Re: Costly?July 1 2011 at 8:46 PM
|Dino944 (Login Dino944)|
AP Discussion Group
Response to Costly?
As I stated in my original post "the 6.9 was the ultimate expression performance, engineering, exclusivity, and quality when money was no object." Saying, "They were built to a standard, not to a cost" is an interesting way of putting things. Although, as mentioned, several years ago I read in a Mercedes based magazine, that these cars used materials and workmanship that was so costly that it would be prohibitive to for Mercedes to build cars in such a manner again.
It should be noted that quality and reliability are not necessarily interchangeable terms. Back in the 1990s, my father had an Acura and my father-in-law had a Lexus. Both cars never broke down nor left their owners stranded so they were reliable transportation. However, the leather interiors in both were garbage. Both my father and my father-in-law had to have the drivers seats replaced at least 3 time in each of their cars (during the 1st three years of ownership) because within 8-12 months the drivers seats would wear so poorly that the leather would wear away, and there would be holes in some areas of the seats. Those were reliable cars buy the matterials used were of poor quality. I've seen leather seats in Mercedes that were 25 years old that still looked to be a pretty good shape.
As for the sterile description of your family's BMW 2500, I'm not sure exactly what you mean. If you are saying it was somewhat austere, I would accept that. BMW's were generally sportier than MBs, but far more austere. Still as for my saying they felt "made by hand" or feeling like they were made at a time when MB, BMW and Porsche were smaller companies...to some degree its a feeling I've had usually when inspecting or sitting in some of these older cars. I'd suggest you take a look at a BMW 3.0CS , specifically one with a leather interior. The leather looks sumptuous, yet sturdy as though stitched together by a German grandmother intending it to last a long time. Then look at the frames to the front seats which are fitted with beautiful chrome trim around the sides and back. Thats not done by a machine. Then compare that to the 70's disco lounge interiors of Cadillacs or Lincolns of the same period. I'd also suggest taking a look at the interior of a Porsche 930 Turbo. Look at the way the dash and door panels fit. Feel the leather on the door panels and look at the stitching. Then open and close its doors. For a small sports car the doors never felt cheap and tinny. They close solidly, and the materials are high quality. Then look at the interior of a Porsche 996. The 930 seems built to last a life time, while the 996 seems built to be made as inexpensively as possible.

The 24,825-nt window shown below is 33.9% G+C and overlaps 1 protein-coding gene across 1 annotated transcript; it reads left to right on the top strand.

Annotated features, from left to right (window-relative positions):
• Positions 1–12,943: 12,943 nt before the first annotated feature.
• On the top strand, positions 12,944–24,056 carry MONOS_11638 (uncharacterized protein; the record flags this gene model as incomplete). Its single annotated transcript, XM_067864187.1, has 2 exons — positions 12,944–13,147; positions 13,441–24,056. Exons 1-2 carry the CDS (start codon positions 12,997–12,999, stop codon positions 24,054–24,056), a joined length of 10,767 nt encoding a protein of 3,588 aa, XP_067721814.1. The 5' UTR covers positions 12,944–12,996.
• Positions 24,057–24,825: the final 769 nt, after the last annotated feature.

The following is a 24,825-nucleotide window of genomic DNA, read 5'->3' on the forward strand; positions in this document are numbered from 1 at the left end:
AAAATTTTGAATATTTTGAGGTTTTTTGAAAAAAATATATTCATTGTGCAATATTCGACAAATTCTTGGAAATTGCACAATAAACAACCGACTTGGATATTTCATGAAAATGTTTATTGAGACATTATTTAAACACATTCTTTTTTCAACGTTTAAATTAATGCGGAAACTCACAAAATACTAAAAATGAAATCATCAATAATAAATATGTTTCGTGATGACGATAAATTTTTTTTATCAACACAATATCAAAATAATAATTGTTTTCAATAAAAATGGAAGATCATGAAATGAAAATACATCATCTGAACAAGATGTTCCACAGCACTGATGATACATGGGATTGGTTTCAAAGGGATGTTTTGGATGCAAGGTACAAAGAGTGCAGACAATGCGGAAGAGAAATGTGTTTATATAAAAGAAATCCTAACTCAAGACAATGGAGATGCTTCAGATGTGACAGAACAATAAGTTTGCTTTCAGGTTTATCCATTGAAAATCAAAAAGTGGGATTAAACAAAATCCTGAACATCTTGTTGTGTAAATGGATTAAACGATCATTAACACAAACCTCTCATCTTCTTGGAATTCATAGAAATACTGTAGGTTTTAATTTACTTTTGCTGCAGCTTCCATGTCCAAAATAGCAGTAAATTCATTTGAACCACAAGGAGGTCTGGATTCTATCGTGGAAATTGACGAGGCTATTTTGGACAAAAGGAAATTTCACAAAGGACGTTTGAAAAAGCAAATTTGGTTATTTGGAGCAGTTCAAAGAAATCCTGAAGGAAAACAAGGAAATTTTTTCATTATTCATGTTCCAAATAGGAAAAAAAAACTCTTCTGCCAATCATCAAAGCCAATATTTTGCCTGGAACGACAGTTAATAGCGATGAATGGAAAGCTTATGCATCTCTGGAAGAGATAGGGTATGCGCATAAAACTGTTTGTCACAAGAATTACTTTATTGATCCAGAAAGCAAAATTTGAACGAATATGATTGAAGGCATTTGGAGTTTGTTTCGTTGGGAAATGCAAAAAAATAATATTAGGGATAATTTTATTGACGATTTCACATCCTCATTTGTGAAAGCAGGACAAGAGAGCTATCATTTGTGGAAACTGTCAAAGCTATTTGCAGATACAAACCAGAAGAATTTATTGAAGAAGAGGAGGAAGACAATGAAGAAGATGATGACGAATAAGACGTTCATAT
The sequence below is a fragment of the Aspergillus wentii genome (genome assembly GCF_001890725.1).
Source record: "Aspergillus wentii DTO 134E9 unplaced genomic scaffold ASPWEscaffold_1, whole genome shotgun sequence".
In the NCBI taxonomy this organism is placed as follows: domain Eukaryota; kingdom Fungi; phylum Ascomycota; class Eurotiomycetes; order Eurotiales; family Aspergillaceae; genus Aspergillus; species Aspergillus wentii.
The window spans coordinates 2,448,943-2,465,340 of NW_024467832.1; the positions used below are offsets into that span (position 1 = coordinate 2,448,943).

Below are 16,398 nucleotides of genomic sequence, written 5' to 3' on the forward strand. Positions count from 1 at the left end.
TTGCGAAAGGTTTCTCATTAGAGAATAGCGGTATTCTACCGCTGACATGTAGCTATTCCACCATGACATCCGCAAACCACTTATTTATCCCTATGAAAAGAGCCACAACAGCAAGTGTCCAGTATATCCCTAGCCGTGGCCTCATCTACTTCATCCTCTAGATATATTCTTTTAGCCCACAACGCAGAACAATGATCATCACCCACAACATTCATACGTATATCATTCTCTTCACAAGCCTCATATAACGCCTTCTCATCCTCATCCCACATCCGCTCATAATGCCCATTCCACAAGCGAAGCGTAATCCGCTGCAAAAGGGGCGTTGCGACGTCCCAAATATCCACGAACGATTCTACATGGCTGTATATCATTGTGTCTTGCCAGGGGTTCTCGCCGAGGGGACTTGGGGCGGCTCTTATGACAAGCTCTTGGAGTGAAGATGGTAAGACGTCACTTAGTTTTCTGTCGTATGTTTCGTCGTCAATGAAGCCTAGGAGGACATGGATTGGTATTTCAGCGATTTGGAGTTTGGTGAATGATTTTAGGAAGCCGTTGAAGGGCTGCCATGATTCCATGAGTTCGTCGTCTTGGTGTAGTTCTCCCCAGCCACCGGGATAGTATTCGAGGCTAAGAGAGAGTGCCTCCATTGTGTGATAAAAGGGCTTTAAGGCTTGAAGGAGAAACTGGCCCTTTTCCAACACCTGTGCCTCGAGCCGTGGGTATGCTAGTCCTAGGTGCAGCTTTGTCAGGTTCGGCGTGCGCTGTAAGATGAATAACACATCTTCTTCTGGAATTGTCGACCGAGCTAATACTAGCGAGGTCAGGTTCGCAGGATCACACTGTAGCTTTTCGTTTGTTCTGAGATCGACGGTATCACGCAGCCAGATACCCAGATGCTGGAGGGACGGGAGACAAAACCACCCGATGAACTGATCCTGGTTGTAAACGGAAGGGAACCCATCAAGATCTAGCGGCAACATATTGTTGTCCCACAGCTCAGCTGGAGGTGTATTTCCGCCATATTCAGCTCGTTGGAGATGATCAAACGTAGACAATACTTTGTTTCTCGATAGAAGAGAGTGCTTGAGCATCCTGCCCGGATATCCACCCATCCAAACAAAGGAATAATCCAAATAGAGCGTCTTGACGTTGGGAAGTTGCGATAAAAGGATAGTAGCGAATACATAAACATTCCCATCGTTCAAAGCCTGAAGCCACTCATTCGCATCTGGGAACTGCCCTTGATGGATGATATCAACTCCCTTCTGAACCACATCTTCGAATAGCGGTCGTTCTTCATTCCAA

As for engine output its all relative. Back in the late 1970s the Jaguar XJ12, Maserati Quattroporte (series 3), and Aston Martin Lagonda were the only other sedans with output on par with or greater than the 6.9. But those cars had reputations for spending the majority of their lives in repair shops rather than on the road. That's a rather special crowd of competitors. Don't forget that although we now think of Corvettes producing 400+ HP, Ferraris and Lamborghinis producing 500+ HP, and Porsche 997s producing around 345-385 HP, however it wasn't always that way. 1984 was a big year here in the USA...the C4 Corvette was released with 205HP, the Ferrari 308GTB/S QV was released with 240HP and the Porsche 911 Carrera 3.2 was released with 200HP.